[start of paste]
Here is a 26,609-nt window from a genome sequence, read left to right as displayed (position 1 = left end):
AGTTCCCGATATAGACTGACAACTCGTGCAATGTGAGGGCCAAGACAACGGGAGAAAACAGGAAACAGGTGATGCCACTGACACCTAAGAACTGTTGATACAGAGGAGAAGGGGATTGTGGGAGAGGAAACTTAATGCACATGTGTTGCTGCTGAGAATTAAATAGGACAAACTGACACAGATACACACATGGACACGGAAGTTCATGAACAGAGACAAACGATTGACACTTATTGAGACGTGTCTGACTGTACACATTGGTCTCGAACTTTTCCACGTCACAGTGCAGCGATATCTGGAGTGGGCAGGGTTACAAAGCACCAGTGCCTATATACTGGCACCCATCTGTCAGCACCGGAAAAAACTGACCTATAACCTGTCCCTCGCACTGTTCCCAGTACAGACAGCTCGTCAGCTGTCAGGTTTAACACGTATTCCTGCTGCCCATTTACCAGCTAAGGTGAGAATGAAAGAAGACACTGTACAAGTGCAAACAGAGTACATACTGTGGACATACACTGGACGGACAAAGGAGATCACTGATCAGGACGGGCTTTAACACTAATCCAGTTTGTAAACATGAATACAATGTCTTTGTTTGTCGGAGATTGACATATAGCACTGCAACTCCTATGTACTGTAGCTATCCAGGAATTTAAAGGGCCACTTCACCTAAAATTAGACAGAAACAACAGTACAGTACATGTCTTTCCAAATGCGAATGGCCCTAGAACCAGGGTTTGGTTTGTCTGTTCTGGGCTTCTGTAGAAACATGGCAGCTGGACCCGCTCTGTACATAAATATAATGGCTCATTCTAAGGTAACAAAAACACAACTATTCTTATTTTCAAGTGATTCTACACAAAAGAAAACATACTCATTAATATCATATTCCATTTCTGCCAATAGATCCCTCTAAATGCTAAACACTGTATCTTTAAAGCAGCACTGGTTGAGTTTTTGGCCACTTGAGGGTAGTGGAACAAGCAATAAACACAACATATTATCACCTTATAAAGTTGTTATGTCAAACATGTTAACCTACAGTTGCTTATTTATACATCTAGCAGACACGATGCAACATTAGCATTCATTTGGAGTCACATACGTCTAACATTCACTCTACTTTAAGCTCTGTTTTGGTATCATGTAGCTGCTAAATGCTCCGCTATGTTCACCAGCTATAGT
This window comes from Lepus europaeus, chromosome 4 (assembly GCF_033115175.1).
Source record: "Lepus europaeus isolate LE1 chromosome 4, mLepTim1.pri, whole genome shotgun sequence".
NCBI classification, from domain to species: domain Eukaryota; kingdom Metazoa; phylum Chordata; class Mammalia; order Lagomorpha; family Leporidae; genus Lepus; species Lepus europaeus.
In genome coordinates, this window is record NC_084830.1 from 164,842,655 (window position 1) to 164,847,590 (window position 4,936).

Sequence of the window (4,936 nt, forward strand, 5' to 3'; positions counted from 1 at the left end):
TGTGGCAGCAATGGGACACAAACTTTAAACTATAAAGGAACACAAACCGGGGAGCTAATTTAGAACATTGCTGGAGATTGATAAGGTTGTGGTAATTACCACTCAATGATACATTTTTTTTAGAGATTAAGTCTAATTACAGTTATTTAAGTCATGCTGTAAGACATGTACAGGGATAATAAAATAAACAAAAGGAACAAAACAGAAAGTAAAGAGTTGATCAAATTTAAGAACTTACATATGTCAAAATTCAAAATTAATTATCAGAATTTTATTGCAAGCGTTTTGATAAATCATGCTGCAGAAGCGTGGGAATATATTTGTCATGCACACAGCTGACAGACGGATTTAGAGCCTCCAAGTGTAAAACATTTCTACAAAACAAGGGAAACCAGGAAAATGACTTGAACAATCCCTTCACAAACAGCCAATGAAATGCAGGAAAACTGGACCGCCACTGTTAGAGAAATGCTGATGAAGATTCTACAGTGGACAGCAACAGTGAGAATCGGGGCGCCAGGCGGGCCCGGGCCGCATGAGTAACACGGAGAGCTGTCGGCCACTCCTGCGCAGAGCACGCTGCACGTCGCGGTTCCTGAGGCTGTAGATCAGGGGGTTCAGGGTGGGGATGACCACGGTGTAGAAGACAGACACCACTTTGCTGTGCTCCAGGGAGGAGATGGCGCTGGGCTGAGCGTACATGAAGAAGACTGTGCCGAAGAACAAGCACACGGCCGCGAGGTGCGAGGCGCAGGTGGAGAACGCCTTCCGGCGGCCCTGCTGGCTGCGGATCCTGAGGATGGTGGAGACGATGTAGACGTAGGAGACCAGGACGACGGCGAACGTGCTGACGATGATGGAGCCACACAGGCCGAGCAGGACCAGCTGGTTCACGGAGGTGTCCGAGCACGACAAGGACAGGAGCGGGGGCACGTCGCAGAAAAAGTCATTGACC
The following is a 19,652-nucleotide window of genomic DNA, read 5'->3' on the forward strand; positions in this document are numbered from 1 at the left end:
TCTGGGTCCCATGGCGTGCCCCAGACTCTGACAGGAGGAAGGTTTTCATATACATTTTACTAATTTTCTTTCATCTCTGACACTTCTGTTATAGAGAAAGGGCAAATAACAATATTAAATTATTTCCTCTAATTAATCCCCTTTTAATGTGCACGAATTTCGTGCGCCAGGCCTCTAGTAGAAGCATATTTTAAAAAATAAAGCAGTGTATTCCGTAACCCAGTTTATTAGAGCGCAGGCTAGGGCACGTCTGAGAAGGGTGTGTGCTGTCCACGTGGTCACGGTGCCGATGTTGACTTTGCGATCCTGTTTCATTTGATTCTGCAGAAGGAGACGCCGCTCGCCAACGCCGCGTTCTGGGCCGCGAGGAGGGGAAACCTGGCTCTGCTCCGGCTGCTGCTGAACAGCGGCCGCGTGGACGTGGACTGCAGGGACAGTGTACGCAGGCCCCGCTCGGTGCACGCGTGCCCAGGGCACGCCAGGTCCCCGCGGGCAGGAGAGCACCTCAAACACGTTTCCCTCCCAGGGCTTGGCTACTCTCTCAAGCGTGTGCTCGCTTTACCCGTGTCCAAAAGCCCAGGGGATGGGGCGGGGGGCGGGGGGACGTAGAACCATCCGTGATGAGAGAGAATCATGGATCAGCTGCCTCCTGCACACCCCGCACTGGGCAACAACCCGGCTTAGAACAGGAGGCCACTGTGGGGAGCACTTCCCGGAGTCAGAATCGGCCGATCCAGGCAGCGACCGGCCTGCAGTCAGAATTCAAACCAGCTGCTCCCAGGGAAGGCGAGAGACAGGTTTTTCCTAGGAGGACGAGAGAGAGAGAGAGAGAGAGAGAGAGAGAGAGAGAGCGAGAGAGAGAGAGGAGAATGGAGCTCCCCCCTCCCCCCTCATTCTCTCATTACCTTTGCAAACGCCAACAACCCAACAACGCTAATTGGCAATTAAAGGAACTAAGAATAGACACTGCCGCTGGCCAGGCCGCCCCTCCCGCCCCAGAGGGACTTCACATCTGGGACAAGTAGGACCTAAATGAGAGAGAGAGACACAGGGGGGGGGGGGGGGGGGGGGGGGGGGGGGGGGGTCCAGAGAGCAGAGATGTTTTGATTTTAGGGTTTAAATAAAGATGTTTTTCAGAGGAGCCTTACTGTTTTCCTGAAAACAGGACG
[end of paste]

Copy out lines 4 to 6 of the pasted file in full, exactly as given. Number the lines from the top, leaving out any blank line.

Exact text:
Source record: "Lepus europaeus isolate LE1 chromosome 4, mLepTim1.pri, whole genome shotgun sequence".
NCBI classification, from domain to species: domain Eukaryota; kingdom Metazoa; phylum Chordata; class Mammalia; order Lagomorpha; family Leporidae; genus Lepus; species Lepus europaeus.
In genome coordinates, this window is record NC_084830.1 from 164,842,655 (window position 1) to 164,847,590 (window position 4,936).